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How the Pygmies Can Instruct Americans

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Submitted By biancasingerb
Words 1339
Pages 6
Bianca Singer-Barber
Professor Brook
Cultural Anthropology
24 March 2014
How the Pygmies Can Instruct Americans

Anthropologists study cultures for many different reasons, one of which being to understand differences in the way that societies interpret the same concept. In “The Forest People”, Turnbull discusses several practices in Pygmy society that allow the small community to continue to flourish in spite of, what many of us would consider to be, severe disadvantages. The Pygmy’s basic trust in one another, understanding of the need to accomplish communal goals, and distribution of leadership and responsibility are all examples of aspects that may be present in American society but that the Pygmy’s could instruct us on how to improve on. One aspect of Pygmy culture that should more widely be practiced in the United States is the concept of basic trust within a culture or society. Trustworthy parental figures that act on the needs of children, with warm and calming resolutions, make for a positive world image. The Pygmy’s society is full of this kind of adult. For instance, the parents of everyone in the same age group are all referred to, by the children, as "mother" or "father,” while the older ones are called "grandparents." As far as pygmy children are concerned, all adults are their parents and grandparents, which gives the community a familial connection rather than the disconnection that is created when neighbors and community members isolate themselves. Due to this practice in pygmy society, there is always someone around to take care of children's needs; they are rarely without some form of physical contact or support. Additionally, unlike the stereotypes set in America, Pygmy fathers are actively involved in the direct care of their infants. They spend a large percentage of their day holding or within arm's reach of their infants. This intense care giving makes child neglect a rarity in the Pygmy culture and makes any child cruelty a serious violation of the laws in their society. It can be argued that the amount of care presented by each member of the Pygmy society has a strong influence on the trust within the society. This concept, as a whole, is one that should be implemented more heavily into American society because it would improve the holism of our society. As previously described, the amount of care and trust provided by the Pygmy people reduces the amount of child neglect and abuse that occurs, which promotes healthy and stable lifestyles for the growing children and within the community.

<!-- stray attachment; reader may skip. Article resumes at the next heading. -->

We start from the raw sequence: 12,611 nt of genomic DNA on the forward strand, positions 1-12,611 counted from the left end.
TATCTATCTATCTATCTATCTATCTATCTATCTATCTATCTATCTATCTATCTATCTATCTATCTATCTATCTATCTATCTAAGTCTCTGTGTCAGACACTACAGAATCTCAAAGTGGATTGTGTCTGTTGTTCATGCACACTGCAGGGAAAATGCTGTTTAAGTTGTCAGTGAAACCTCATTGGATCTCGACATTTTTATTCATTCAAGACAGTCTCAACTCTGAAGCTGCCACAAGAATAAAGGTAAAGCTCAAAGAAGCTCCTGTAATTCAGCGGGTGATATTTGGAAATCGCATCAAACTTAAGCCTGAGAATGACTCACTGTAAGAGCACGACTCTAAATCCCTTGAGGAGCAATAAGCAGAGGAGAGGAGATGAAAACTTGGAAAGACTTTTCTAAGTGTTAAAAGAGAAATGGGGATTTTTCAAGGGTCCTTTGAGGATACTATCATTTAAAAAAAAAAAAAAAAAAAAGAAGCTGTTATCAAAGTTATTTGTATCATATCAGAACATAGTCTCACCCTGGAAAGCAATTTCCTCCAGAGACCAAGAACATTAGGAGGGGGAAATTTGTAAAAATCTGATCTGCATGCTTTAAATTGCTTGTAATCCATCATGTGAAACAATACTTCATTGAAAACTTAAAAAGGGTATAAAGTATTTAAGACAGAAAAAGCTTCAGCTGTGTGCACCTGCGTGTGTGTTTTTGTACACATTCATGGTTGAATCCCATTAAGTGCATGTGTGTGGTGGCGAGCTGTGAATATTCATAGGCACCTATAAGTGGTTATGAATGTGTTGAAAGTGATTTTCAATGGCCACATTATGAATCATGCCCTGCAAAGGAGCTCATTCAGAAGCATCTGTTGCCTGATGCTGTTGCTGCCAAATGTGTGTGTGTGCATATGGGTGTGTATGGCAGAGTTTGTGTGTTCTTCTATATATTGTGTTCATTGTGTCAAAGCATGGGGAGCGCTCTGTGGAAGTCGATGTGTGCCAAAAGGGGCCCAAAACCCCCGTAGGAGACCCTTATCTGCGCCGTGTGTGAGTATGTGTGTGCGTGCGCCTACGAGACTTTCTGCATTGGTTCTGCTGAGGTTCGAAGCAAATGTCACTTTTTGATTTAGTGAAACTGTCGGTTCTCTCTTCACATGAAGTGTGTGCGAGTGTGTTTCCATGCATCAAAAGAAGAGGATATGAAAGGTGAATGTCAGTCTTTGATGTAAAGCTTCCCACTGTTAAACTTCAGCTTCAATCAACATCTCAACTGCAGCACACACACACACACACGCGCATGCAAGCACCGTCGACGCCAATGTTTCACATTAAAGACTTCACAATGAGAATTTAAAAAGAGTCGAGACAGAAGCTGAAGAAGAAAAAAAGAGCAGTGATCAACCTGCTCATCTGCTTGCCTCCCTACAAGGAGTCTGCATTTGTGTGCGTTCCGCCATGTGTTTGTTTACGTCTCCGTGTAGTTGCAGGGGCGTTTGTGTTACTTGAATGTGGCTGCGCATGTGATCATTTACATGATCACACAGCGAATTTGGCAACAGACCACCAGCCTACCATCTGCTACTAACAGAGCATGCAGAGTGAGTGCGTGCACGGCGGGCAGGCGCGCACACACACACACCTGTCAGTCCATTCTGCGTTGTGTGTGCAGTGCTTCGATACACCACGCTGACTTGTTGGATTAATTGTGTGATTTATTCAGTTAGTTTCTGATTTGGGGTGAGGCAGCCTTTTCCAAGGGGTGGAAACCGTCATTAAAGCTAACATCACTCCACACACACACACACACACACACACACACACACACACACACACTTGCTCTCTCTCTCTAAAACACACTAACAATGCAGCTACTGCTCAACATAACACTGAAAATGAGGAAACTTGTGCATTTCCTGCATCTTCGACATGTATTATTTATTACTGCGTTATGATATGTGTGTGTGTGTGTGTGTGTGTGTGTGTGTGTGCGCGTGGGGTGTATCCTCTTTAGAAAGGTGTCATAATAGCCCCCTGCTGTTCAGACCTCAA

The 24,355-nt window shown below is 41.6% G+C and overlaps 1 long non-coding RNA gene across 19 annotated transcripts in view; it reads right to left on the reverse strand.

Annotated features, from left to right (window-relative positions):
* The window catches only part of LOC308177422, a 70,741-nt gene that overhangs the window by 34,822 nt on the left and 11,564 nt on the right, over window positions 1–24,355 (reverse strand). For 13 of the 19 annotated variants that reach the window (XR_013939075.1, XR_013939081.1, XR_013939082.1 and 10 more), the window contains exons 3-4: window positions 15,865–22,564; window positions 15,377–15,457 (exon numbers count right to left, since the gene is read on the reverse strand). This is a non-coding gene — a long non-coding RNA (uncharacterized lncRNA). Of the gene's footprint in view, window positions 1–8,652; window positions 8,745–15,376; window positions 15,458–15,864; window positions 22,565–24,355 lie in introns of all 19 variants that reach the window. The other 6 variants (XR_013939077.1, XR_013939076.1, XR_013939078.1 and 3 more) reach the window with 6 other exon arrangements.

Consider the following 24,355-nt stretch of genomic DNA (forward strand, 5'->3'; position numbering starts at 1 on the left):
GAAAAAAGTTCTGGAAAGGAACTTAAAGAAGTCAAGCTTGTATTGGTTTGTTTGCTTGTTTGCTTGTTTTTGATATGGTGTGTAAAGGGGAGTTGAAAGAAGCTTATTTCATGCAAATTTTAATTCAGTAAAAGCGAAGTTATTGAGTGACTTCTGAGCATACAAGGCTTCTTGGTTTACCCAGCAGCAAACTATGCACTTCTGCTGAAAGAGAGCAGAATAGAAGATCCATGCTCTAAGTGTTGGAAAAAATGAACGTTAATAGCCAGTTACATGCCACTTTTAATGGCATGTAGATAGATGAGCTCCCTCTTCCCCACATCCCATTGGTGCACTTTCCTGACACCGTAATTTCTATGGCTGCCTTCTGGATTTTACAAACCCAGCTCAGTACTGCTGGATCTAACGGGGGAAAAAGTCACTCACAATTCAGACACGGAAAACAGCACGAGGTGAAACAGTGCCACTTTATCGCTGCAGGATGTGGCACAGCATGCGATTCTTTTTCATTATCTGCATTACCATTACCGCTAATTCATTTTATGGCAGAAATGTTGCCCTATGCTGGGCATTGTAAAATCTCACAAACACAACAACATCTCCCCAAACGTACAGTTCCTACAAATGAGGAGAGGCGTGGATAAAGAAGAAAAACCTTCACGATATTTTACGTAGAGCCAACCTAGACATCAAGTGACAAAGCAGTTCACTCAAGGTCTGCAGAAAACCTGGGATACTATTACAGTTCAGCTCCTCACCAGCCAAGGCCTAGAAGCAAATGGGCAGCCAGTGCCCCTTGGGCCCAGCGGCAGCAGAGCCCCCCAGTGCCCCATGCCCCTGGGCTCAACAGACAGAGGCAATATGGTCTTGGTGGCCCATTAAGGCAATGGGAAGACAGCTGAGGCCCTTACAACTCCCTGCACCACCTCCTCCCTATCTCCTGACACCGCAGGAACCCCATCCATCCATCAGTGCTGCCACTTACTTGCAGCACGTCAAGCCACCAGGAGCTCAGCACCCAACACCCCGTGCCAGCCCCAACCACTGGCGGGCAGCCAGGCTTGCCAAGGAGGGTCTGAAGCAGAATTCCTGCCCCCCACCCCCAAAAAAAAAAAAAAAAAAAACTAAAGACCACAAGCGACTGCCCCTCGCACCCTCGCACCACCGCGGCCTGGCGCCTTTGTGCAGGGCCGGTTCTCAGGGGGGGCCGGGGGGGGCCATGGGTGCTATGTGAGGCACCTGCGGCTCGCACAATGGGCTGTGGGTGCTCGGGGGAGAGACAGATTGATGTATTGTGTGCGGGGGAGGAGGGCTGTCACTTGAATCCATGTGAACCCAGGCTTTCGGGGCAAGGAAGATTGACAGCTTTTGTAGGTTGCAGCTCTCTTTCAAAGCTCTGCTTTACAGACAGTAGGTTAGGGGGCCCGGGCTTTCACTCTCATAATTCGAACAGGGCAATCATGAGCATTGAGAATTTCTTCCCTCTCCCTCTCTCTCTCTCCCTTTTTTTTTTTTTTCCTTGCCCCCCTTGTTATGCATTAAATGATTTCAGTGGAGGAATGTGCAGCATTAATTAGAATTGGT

Due to the size of the Pygmies, compared to the size of America, a strong sense of communal responsibility is more easily accomplished for them and, therefore, cooperation is the key to the functioning of their society. Pygmies are "the people of the forest," as noted by the name of Turnbull’s ethnography about them. This forest provides them with all the necessities of life. In order to benefit from the bounty the forest can provide, they need to share common goals. For instance, hunting for meat is one of the major survival tasks for this population. Of course, a pygmy can take his bow and arrows and try to shoot a bird or a monkey on his own, which is often done by the naïve, but is not the most effective way of obtaining meat. The most effective way to hunt animals is through the communal action of hunting by driving animals into a net. This form of hunting cannot be done alone; it would impossible for a single hunter to cover sufficient territory to drive the prey, an antelope for example, into a net. Being that it is a cooperative affair, net hunting implies shared interests and a common purpose among the men, women, and children of participating families. This shared purpose encourages teamwork. For example, at the time of a hunt, the nets owned by each family in the group are joined together in a long semi-circle. Usually, the women and children drive the animals into the nets while the men stand behind the nets and kill the animals when they become entangled. Afterward, the meat is shared among the various participants according to a set of very specific rules. In pygmy society, teamwork is ineffective without mutually agreed upon goals and, thus, communication is vital to the process. If a goal is ambiguous or ill defined, the group will lack motivation and commitment to complete the task. Although teamwork and communication are goals among small communities within America, it is important for the country as a whole to understand the concept of common goals. In America, states are given the rights to make their own laws if a situation is presented vaguely, or not at all, within the national constitution. Additionally, the lack of unity between different beliefs and values of the people in the country influences our inability to compromise on topics of importance. The Pygmy society shows us an example of how effective working together can be and that, if we cooperated more with each other, we might be able to live a more leisure intensive, rather than labor intensive, society.